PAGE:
The books in this series enquire into the different fields of graphic design, where the basic understanding of what graphic design actually is seems equivocal. They investigate this lack of definition in the different fields as a means to contribute to an otherwise arbitrary profession. The focus will be on Can I Make Everybody Happy?, which will be used as a base for comparison with the other books of the series.

All books share a similar front cover, namely a white background, with a black stripe of thick spray-paint horizontally across, that sometimes covers the title. If you place the whole series next to each other, you will see that the lines join up, and it looks like one fat line of spray-paint on a white, clean surface. The title is written in a specific font that is used throughout each book differently, including fonts such as Comic Sans for Talks About Money or Courier New for 37 Assignments also seen below. In I Heard They Ripped It Off, Robin Ekemark and Brita Lindvall created a new font for themselves in “an attempt to tell a story from the closest point of a source”.

 

talks-about-money-1

 

 

Can I Make Everybody Happy? designers Dag Brandsæter and Noa Segal had decided to compose the book of emails that had been sent back and forth between colleagues that mostly disagree on plans concerning the graphic design of specific, unknown projects. Ironically however, is that the blurb on the back describes how confrontations by e-mail are prone to make people aggressive and defensive, and that matters are best discussed face to face. This ironic addition to the production of the work coincides with the theme of the series, namely to investigate the miscommunication in the graphic design world.

In comparison to Can I Make Everybody Happy?, the layout in Talks about Money is a similar type of communication. Dialogue is displayed in speech-bubble format, discussing how much graphic designers can sell their work for. There are, like every other book in the series, chapters, which in this case are divided into a logical structure of explanation. Unlike Can I Make Everybody Happy?, the content is a constructive discussion, where graphic designers ask themselves how much they are worth, further accentuation the lack of definition within graphic design. Below is a picture to get an idea.

P1311_5220c3bf4f83a-580x387

In I Heard They Ripped It Off, the chapters are a lot less distinguishable. There are no chapters, as this is a retelling of a story about a specific project, the “Experimental Jetset”. There are divisions sometimes, to make the reader pause for effect, with a blank page. I heard They Ripped It Off seems like a personal encounter with the graphic design choices that have to take place during a project. The retelling of the story in the book feels more personal with this custom scribbled font. 37 Assignments focuses on the variety in 37/100 chosen graphic design assignments over the course of 2002 – 2007 at the Gerrit Rietveld Academy, to investigate potential patterns with the projects. To preserve the voice of the teachers, the texts are edited as little as possible: only specific dates are removed to make the assignments timeless and universal. All Assignments are presented anonymously, in an attempt to stress the entire approach of the department not simply the individual assignments. In a way, this book differs from all of the previously discussed, and dives into an almost scientific way of investigating graphic design.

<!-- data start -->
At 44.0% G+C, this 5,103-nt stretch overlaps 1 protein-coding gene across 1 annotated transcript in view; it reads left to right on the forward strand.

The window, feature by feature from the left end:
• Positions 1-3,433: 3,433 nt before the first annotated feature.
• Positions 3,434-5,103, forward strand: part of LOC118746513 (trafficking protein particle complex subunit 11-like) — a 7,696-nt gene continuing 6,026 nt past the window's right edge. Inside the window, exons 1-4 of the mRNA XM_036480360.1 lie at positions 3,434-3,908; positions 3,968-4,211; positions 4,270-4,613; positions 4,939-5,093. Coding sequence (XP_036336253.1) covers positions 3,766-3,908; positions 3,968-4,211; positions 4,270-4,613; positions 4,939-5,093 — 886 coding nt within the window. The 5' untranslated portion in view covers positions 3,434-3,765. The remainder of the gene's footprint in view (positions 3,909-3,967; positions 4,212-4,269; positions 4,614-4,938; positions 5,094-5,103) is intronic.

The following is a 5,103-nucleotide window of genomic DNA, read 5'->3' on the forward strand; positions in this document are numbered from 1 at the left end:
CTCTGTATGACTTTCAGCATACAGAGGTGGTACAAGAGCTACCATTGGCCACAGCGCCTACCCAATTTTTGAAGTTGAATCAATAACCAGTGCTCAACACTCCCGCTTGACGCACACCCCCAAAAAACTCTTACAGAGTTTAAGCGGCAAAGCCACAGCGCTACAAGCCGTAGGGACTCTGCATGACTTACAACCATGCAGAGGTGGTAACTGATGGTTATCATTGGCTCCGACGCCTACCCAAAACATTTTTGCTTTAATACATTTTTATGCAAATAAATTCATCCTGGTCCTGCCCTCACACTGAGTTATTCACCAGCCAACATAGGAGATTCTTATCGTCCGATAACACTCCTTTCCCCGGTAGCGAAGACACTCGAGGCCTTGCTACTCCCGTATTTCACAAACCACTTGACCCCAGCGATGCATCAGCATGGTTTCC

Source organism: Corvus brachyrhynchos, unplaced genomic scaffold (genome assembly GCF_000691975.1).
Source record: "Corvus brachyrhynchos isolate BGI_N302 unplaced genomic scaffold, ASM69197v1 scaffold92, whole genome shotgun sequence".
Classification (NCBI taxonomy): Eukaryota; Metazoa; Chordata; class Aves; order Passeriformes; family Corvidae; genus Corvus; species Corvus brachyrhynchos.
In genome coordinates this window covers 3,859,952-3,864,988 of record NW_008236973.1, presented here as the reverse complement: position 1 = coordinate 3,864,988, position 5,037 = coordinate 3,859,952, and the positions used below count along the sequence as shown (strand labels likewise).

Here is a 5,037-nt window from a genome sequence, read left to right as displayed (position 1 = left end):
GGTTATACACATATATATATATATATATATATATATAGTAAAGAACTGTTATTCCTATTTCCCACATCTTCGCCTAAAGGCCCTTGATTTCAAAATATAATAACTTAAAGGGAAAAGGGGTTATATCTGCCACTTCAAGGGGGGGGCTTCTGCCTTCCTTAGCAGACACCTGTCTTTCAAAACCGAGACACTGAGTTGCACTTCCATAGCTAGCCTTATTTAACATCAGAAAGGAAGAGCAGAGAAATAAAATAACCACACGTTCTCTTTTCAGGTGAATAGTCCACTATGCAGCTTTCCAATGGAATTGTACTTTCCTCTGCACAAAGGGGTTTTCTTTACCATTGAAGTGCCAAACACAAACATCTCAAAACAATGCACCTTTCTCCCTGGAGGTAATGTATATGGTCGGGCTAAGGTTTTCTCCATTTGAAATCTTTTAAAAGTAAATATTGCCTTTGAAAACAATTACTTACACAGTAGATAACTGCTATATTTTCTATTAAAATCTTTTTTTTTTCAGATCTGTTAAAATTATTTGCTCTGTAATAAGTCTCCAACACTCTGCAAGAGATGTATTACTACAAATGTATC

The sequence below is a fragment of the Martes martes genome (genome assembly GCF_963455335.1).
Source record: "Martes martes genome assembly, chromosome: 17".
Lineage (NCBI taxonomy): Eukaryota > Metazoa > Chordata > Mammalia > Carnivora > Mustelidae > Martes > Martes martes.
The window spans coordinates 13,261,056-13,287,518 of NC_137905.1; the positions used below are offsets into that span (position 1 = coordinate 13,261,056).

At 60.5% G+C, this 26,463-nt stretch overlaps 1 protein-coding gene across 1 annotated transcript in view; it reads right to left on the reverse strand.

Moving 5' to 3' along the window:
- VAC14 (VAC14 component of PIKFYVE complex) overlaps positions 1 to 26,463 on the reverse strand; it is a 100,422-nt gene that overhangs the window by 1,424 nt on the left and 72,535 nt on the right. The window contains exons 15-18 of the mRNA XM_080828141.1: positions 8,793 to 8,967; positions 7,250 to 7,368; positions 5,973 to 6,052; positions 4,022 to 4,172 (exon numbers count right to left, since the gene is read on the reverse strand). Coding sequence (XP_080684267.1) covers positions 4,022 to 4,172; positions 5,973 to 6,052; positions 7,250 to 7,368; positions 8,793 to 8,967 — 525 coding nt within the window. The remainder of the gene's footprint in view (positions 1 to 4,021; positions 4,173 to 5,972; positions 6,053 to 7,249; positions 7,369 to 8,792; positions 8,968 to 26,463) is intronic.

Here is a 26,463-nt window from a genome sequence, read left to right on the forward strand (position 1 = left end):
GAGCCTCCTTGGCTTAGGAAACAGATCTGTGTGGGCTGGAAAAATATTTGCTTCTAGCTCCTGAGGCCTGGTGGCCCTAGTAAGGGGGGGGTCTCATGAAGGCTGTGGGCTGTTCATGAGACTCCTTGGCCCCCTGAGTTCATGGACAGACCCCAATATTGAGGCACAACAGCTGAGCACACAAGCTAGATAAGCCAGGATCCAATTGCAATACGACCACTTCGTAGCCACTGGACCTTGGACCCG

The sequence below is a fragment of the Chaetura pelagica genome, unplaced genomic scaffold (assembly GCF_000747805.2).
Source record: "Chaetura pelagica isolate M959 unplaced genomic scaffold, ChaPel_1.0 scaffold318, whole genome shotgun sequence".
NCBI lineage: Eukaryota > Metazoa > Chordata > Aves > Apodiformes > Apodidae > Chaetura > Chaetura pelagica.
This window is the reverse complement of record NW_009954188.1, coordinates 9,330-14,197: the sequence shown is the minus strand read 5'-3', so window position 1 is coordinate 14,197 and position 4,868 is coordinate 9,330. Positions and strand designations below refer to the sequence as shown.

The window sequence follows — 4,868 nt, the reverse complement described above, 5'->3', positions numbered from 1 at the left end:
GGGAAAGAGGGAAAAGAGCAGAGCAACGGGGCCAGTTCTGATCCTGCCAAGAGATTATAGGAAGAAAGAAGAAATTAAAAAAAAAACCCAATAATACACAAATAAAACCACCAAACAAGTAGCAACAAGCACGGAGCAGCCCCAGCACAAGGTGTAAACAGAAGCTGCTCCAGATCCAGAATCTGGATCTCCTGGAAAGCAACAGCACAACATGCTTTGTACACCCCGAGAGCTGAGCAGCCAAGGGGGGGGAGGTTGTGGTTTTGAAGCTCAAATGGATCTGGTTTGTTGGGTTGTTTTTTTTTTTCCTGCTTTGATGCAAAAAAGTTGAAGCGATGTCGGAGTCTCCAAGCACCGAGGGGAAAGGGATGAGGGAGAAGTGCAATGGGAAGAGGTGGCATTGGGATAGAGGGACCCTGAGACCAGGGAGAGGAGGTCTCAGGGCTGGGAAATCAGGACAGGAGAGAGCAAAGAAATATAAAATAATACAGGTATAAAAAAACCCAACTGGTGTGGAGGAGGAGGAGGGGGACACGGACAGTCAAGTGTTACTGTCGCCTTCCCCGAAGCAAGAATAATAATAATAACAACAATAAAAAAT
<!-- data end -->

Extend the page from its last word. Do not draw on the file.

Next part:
Our Daily Debates is another new approach to investigating the indefinable nature of graphic design. The book is structured like a script, between Nina, Sirkel, and some other colleagues. They joined together to debate about graphic design, their future profession. In a way, this book is similar to I Hear They Ripped It Off, as the wall between reader and writer is once again broken down by the layout choices of the book.

IHEARDTHEYRIPPEDITOFF_853

 

IHEARDTHEYRIPPEDITOFF12_853-1

Subsequently, the series contains a variety of books that each contains their own specific design and content layout, sometimes seeming totally unrelated. However, the indefinable nature of graphic design is thoroughly reflected and investigated upon in these books, due to their contrast in content, difference in font choice, or disparity of the choices made to display the content. Therefore, the series works successfully together as a whole to provide a tangible examination of an indefinable, arbitrary, profession.

 

Can I make everybody happy?: Rietveld library catalog no : 750.1 bra1

I Heard They Ripped It Off: Rietveld library catalog no : 750.1 eke1

Our Daily Debates: Rietveld library catalog no : 750.1 stö 1

37 Assignments: Rietveld library catalog no : 750.1 sir 1

Talks about Money: Rietveld library catalog no : 750.1 bar 1

A performance in n dimensions


Monday, June 16, 2014

In spring 2014 Designblog was invited by the 26th International Biennial of Graphic Design Brno (subtitled Education and Schools) to prepare a presentation for their Open OFF Program.